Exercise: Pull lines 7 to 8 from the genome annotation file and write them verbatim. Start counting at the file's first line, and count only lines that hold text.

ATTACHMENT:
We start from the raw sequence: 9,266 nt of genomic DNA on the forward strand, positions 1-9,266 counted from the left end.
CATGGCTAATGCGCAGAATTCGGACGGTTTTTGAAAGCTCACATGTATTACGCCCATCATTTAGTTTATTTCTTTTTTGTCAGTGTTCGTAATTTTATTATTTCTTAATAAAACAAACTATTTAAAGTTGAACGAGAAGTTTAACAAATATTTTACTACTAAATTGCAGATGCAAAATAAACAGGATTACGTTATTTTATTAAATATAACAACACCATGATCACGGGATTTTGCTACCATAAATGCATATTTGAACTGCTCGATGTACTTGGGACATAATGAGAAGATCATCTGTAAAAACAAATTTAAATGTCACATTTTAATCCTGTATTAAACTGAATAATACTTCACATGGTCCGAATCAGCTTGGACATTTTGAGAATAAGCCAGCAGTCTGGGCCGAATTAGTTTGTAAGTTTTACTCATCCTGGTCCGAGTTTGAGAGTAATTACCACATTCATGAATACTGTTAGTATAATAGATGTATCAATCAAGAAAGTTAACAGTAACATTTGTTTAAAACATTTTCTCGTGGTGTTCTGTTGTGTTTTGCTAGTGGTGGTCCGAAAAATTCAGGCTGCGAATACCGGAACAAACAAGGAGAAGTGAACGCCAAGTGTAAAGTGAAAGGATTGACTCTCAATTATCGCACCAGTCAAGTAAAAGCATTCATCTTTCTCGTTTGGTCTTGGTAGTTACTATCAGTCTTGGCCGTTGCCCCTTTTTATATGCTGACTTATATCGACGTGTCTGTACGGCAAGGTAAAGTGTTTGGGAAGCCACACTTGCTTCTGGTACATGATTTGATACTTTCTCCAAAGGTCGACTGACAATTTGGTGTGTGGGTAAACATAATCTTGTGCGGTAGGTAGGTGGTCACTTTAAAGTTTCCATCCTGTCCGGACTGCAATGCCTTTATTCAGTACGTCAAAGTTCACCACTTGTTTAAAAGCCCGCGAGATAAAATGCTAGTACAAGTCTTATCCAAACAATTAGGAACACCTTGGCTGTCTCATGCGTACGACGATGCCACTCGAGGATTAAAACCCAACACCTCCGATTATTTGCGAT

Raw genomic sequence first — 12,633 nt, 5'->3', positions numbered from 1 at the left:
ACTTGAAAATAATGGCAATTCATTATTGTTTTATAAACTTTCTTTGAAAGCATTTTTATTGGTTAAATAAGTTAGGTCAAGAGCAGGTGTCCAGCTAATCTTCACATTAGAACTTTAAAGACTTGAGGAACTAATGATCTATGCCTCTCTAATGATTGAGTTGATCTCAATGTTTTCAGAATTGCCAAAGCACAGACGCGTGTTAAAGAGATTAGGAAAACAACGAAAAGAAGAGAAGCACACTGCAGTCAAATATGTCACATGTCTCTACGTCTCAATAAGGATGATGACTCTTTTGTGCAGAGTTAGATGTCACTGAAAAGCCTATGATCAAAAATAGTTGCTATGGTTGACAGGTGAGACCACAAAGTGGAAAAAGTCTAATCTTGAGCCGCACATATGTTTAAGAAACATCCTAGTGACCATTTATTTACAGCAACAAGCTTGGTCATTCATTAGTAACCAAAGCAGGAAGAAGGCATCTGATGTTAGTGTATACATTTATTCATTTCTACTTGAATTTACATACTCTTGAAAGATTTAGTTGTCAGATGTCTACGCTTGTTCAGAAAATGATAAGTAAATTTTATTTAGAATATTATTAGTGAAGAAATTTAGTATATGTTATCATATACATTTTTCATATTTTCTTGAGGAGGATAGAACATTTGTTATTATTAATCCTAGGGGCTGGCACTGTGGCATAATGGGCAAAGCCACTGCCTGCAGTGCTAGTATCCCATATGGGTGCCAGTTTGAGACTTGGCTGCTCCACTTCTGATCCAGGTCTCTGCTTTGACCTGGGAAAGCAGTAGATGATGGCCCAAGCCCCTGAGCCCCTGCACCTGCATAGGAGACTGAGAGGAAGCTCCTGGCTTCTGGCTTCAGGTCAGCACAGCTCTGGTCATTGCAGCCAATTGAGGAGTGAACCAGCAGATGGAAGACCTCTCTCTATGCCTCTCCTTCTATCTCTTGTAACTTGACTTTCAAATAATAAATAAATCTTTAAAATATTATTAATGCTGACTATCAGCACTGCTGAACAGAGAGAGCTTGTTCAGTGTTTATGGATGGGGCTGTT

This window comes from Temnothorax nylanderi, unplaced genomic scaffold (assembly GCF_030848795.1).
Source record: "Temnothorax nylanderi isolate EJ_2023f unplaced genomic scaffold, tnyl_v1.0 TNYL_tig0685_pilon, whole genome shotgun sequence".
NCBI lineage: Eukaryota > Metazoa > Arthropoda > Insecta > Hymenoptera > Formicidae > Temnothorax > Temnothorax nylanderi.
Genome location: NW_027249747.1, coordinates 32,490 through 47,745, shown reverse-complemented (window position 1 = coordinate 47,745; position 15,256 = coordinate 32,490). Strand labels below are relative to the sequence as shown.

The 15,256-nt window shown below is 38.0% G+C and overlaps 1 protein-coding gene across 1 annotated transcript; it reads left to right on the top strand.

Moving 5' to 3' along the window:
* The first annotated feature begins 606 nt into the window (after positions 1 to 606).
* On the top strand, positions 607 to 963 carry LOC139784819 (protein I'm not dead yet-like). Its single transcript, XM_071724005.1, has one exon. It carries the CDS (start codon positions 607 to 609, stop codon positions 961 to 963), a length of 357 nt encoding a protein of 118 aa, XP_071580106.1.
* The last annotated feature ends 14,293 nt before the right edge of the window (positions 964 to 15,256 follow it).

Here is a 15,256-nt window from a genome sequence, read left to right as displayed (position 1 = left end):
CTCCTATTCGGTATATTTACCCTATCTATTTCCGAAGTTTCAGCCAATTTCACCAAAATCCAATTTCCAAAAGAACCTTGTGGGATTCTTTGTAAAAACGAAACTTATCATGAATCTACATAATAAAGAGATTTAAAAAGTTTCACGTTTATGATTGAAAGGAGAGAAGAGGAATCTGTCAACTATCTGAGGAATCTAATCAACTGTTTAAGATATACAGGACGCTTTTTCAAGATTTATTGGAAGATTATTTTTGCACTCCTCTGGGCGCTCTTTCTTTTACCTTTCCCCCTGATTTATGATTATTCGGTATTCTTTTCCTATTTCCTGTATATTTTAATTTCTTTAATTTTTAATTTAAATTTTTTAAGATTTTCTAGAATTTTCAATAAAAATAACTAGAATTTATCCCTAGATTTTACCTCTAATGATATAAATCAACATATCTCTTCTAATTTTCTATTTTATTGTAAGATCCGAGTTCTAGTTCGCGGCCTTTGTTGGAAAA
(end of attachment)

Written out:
NCBI lineage: Eukaryota > Metazoa > Arthropoda > Insecta > Hymenoptera > Formicidae > Temnothorax > Temnothorax nylanderi.
Genome location: NW_027249747.1, coordinates 32,490 through 47,745, shown reverse-complemented (window position 1 = coordinate 47,745; position 15,256 = coordinate 32,490). Strand labels below are relative to the sequence as shown.